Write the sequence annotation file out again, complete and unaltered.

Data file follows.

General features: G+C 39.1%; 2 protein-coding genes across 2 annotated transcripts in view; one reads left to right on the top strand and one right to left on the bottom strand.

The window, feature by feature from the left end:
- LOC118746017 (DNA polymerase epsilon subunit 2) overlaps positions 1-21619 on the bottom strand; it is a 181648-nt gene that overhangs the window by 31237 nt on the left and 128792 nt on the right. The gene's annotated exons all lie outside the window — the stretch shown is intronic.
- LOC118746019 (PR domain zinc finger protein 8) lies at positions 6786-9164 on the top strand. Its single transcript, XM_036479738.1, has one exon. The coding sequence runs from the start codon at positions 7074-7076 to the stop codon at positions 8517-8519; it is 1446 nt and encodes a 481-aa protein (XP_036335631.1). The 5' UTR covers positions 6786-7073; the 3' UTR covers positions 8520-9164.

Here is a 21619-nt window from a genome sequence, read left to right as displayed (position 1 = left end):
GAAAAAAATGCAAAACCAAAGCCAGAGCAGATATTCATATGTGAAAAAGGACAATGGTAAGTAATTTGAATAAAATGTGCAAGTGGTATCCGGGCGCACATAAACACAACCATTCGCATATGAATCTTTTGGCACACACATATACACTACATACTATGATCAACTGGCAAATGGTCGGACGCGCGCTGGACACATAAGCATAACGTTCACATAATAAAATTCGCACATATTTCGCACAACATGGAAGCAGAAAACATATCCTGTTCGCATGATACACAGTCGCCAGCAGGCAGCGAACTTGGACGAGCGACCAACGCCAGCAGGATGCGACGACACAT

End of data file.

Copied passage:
General features: G+C 39.1%; 2 protein-coding genes across 2 annotated transcripts in view; one reads left to right on the top strand and one right to left on the bottom strand.

The window, feature by feature from the left end:
- LOC118746017 (DNA polymerase epsilon subunit 2) overlaps positions 1-21619 on the bottom strand; it is a 181648-nt gene that overhangs the window by 31237 nt on the left and 128792 nt on the right. The gene's annotated exons all lie outside the window — the stretch shown is intronic.
- LOC118746019 (PR domain zinc finger protein 8) lies at positions 6786-9164 on the top strand. Its single transcript, XM_036479738.1, has one exon. The coding sequence runs from the start codon at positions 7074-7076 to the stop codon at positions 8517-8519; it is 1446 nt and encodes a 481-aa protein (XP_036335631.1). The 5' UTR covers positions 6786-7073; the 3' UTR covers positions 8520-9164.

Here is a 21619-nt window from a genome sequence, read left to right as displayed (position 1 = left end):
GAAAAAAATGCAAAACCAAAGCCAGAGCAGATATTCATATGTGAAAAAGGACAATGGTAAGTAATTTGAATAAAATGTGCAAGTGGTATCCGGGCGCACATAAACACAACCATTCGCATATGAATCTTTTGGCACACACATATACACTACATACTATGATCAACTGGCAAATGGTCGGACGCGCGCTGGACACATAAGCATAACGTTCACATAATAAAATTCGCACATATTTCGCACAACATGGAAGCAGAAAACATATCCTGTTCGCATGATACACAGTCGCCAGCAGGCAGCGAACTTGGACGAGCGACCAACGCCAGCAGGATGCGACGACACAT